From what I remember of school, the water SHOULD reach the same height, in
both barrels. The fact it's not, well, who can tell? Do you have the barrels
on a slope, so one is lower than the other?
Christopher A. Young
Learn more about Jesus
It's too long since I took physics but I thought that the height would
be equal. One is an actual rainbarrel, with faucet already installed:
I paid a lot less than that but still more than a barrel should cost
even though it comes with a faucet already installed. It filled up so
fast that I figured I'd add another barrel to double the capacity. I
took an old Rubbermaid plastic garbage can, installed a faucet near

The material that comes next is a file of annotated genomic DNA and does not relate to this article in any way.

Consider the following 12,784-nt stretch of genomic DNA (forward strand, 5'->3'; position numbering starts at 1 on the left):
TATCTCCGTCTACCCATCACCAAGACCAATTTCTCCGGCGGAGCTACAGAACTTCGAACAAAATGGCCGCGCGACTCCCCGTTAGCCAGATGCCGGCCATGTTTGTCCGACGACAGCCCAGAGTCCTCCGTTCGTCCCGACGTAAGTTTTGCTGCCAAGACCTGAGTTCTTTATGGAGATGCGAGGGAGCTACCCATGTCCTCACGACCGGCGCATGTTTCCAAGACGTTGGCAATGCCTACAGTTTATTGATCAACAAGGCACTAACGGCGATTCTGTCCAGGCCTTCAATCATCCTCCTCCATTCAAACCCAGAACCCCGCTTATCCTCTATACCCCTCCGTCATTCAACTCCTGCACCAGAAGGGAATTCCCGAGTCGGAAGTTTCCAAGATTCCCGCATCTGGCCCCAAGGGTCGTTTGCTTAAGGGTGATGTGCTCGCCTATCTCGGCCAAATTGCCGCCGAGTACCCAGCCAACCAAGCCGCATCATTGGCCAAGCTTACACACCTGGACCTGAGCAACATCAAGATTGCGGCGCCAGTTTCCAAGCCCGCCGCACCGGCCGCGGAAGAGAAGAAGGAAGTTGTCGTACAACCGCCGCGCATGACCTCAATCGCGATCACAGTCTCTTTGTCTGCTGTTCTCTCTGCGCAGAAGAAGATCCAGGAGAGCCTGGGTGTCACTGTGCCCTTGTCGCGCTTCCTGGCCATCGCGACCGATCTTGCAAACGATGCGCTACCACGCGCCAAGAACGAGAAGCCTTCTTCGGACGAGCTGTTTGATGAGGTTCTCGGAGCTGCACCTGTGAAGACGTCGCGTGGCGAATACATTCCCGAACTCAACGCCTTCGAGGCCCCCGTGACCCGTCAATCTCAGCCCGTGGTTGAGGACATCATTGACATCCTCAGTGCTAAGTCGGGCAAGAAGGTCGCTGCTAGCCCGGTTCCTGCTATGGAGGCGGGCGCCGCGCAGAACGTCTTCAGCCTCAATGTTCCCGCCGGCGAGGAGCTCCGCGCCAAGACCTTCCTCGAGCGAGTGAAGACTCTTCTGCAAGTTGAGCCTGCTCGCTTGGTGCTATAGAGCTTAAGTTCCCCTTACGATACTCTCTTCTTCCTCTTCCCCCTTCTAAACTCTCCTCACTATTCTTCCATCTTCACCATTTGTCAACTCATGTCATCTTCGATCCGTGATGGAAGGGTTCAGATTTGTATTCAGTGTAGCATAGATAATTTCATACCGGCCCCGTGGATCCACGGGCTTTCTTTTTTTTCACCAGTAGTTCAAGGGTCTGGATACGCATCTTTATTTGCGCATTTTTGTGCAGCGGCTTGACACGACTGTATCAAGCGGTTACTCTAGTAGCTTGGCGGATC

the bottom, used a Y adapter on each faucet, and a female-female hose
to link the two barrels, leaving one tap available on each one for a
hose. Both barrels are raised on cinderblocks to the same height.
Once I turned on the connecting hose, the water did flow from the
original one to the Rubbermaid, but stopped before the water heights
equalized. I checked the connection but there was no blockage. I
walked away puzzled.
It rained some yesterday, and both barrels are much fuller, but again,
the water heights are not identical.
So I guess the height of water in two dissimilar barrels, connected by
a hose, will not be the same but will vary depending on the diameter
or width of the barrels? Not what I remember, but that wouldn't be the